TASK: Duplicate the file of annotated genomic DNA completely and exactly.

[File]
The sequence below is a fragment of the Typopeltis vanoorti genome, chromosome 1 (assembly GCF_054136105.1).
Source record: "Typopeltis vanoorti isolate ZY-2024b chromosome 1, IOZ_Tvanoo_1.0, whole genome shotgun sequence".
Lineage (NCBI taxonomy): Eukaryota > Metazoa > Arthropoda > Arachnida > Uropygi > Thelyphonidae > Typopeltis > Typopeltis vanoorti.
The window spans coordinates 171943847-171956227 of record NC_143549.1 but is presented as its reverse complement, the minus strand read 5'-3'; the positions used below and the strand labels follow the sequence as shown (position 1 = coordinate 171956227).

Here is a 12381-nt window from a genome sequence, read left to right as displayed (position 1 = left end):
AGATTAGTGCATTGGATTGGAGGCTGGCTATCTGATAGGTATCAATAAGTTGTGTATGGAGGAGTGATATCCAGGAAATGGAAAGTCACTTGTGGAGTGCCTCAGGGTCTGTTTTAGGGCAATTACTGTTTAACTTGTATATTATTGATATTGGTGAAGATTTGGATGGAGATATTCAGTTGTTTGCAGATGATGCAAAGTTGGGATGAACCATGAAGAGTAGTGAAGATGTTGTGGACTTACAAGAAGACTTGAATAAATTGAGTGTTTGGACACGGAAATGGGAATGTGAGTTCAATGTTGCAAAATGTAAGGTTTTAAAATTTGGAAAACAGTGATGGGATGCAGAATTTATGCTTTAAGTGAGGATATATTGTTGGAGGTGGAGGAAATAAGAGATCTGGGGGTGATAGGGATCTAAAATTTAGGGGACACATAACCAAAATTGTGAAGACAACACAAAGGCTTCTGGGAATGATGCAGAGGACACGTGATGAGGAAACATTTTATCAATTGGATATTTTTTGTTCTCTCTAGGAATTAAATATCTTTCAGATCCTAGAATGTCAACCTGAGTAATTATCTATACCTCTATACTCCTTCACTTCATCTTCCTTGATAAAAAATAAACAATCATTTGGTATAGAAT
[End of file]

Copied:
The sequence below is a fragment of the Typopeltis vanoorti genome, chromosome 1 (assembly GCF_054136105.1).
Source record: "Typopeltis vanoorti isolate ZY-2024b chromosome 1, IOZ_Tvanoo_1.0, whole genome shotgun sequence".
Lineage (NCBI taxonomy): Eukaryota > Metazoa > Arthropoda > Arachnida > Uropygi > Thelyphonidae > Typopeltis > Typopeltis vanoorti.
The window spans coordinates 171943847-171956227 of record NC_143549.1 but is presented as its reverse complement, the minus strand read 5'-3'; the positions used below and the strand labels follow the sequence as shown (position 1 = coordinate 171956227).

Here is a 12381-nt window from a genome sequence, read left to right as displayed (position 1 = left end):
AGATTAGTGCATTGGATTGGAGGCTGGCTATCTGATAGGTATCAATAAGTTGTGTATGGAGGAGTGATATCCAGGAAATGGAAAGTCACTTGTGGAGTGCCTCAGGGTCTGTTTTAGGGCAATTACTGTTTAACTTGTATATTATTGATATTGGTGAAGATTTGGATGGAGATATTCAGTTGTTTGCAGATGATGCAAAGTTGGGATGAACCATGAAGAGTAGTGAAGATGTTGTGGACTTACAAGAAGACTTGAATAAATTGAGTGTTTGGACACGGAAATGGGAATGTGAGTTCAATGTTGCAAAATGTAAGGTTTTAAAATTTGGAAAACAGTGATGGGATGCAGAATTTATGCTTTAAGTGAGGATATATTGTTGGAGGTGGAGGAAATAAGAGATCTGGGGGTGATAGGGATCTAAAATTTAGGGGACACATAACCAAAATTGTGAAGACAACACAAAGGCTTCTGGGAATGATGCAGAGGACACGTGATGAGGAAACATTTTATCAATTGGATATTTTTTGTTCTCTCTAGGAATTAAATATCTTTCAGATCCTAGAATGTCAACCTGAGTAATTATCTATACCTCTATACTCCTTCACTTCATCTTCCTTGATAAAAAATAAACAATCATTTGGTATAGAAT